"Handshake across the Himalayas"
India and China will study new ways to ease tensions along their ill-defined border, Chinese Premier Li Keqiang said on Monday in his first foreign trip since taking office, which comes just weeks after a military stand-off between the Asian giants in the Himalayas. Full Article | Slideshow
Confused while buying stocks? Get buy, sell or hold recommendations from VantageTrade. Full Coverage
Whoever leads Ireland is stuck with bailout
DUBLIN (Reuters) - Ireland's opposition parties may grumble about the terms of an EU/IMF bailout, but when they come to power in a matter of months as widely expected they will have little room to escape the measure.
Prime Minister Brian Cowen and his ruling Fianna Fail party are headed for defeat in an election early next year that is all but certain to put the opposition Fine Gael and Labour parties in control of the country.
Both, especially Labour, have complained about the terms of the bailout and the details of a four-year plan of tax hikes and spending cuts that underpins it.
Their anger was on display in the hours after the deal, in the tough language common to Irish political discourse.
"It's hard to imagine how the deal could have been much worse. People are right to feel frightened and worried about the future when our own government has sold out the country on such lousy terms," said Fine Gael finance spokesman Michael Noonan.
Labour's Joan Burton said: "The trap is closed on Ireland and we are hovelled as a country, and the EU and the IMF have us where they wanted us and our negotiators seem to have been less good at playing negotiations."
But both parties nevertheless generally accept the overall austerity targets the International Monetary Fund and European Union are demanding, which will leave them little scope for big policy changes.
Most Irish political analysts expect Cowen will be able to enact the country's toughest budget ever as his swan song next month, delivering the first 6 billion euros of the 15 billion in cuts he has promised to make by 2014.
The vote on the 2011 budget will nevertheless be extremely close, with Cowen's two-seat majority depending on two independent members of parliament who say they have not made up their minds. In extremis, Fine Gael could end up being pressed to abstain rather than voting against the budget.
Cowen's Fianna Fail party's junior coalition partners, the Greens, have already said they would pull out of the government after the budget was settled, meaning an election would probably take place by February or March.
LITTLE PUBLIC UNREST SEEN
The Irish are furious with the government for its management of the economy and see the bailout as a loss of sovereignty, particularly humiliating in a country where political discourse is steeped in the long struggle for independence from Britain.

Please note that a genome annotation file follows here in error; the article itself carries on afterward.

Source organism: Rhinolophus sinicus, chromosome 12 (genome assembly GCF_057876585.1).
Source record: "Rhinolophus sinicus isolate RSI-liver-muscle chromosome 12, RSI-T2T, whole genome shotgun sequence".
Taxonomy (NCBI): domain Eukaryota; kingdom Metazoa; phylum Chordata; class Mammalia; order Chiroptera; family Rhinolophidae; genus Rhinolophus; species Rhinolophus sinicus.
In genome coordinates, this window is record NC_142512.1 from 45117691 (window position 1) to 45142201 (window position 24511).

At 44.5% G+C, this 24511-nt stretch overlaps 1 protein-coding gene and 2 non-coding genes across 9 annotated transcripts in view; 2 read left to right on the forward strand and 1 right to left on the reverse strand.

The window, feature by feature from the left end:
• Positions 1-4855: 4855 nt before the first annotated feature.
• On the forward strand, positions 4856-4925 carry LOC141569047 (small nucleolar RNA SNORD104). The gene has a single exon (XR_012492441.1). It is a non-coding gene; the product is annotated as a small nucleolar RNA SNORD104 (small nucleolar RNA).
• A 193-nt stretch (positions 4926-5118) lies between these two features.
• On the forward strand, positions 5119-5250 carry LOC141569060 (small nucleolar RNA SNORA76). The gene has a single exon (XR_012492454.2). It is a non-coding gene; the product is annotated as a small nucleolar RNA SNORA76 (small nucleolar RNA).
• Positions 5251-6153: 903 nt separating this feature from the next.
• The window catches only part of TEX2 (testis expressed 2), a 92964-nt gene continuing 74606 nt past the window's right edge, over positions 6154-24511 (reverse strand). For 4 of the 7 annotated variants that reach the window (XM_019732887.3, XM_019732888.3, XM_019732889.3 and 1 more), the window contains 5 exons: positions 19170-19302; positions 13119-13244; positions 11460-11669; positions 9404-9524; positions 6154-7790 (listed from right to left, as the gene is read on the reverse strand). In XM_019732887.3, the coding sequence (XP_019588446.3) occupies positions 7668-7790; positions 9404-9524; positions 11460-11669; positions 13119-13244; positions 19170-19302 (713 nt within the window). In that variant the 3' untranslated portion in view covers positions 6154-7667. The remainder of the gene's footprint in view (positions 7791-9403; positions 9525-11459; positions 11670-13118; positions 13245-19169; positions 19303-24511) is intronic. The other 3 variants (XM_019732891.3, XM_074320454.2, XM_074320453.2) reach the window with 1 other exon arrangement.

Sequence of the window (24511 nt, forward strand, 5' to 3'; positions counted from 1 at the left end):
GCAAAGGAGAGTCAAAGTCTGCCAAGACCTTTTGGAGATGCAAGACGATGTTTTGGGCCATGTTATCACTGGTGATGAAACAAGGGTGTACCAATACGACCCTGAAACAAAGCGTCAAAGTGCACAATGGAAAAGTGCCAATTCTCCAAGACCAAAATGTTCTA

The public have already endured two years of spending cuts, tax hikes, wage cuts and relentless job losses that have pushed the unemployment rate from about 4 percent to 14 percent.
Nevertheless, there has been little civil unrest of the type that has hit other European countries like Greece or France.
About 50,000 people took to the streets of Dublin on Saturday. Their protest was peaceful and largely aimed at the government's austerity measures rather than at the IMF or EU.
Despite the global economic woes, Ireland is still a much wealthier country than it was a generation ago and its generous social welfare system has so far shielded most families from poverty.
People are resigned to the bailout and most remain proud that Ireland is an open economy. They are more inclined to blame their ills on the government than on international institutions.
In a country with a long history of emigration, many Irish are voting with their feet. Net migration turned negative last year for the first time since the boom when the country attracted tens of thousands of extra workers each year.
Here is a breakdown of the impact of the austerity plan on Ireland's main political parties.
Fianna Fail - Cowen's centre-right party, which has dominated Ireland's politics for nearly all of the 90 years of its independence, is reviled by the public for causing the recession and faces defeat in the polls. It could lose half its seats in parliament or more.
Fine Gael - The biggest opposition party and Fianna Fail's historic rival on the centre-right, Fine Gael supports the targets of 6 billion euros in cuts or tax hikes next year and cutting the budget deficit to 3 percent by 2015. It may have difficulty explaining to voters just how it would differ from Fianna Fail. Some critics within the party have questioned the leadership appeal of leader Enda Kenny.
Labour - The centre-left party is third in parliament and will face a tough task beating Fine Gael to lead the next government. More likely, it will join Fine Gael as the junior partner. Labour speaks out more forcefully than Fine Gael against the government's economic programme, and would like fewer cuts and more tax rises. It wants 4.5 billion rather than 6 billion euros in cuts next year and more emphasis on growth to meet deficit targets, but its leaders say they will not be able to renegotiate major points of the bailout agreement.
Sinn Fein - The left-wing party, known for its role at the forefront of the nationalist movement during decades of violent resistance to British rule in Northern Ireland has so far played only a fringe role in the Irish republic. It has just five seats in parliament but hopes to make big gains in the next election as the main voice opposing the entire programme of cuts and tax rises. It says it wants deficit reduction to be put off by a number of years to allow economic growth.
The Green Party - Fianna Fail's junior coalition partners with just six seats are probably headed for a wipeout in the next election amid disgust with the government.
(Additional reporting by Carmel Crimmins)
- Tweet this
- Share this
- Digg this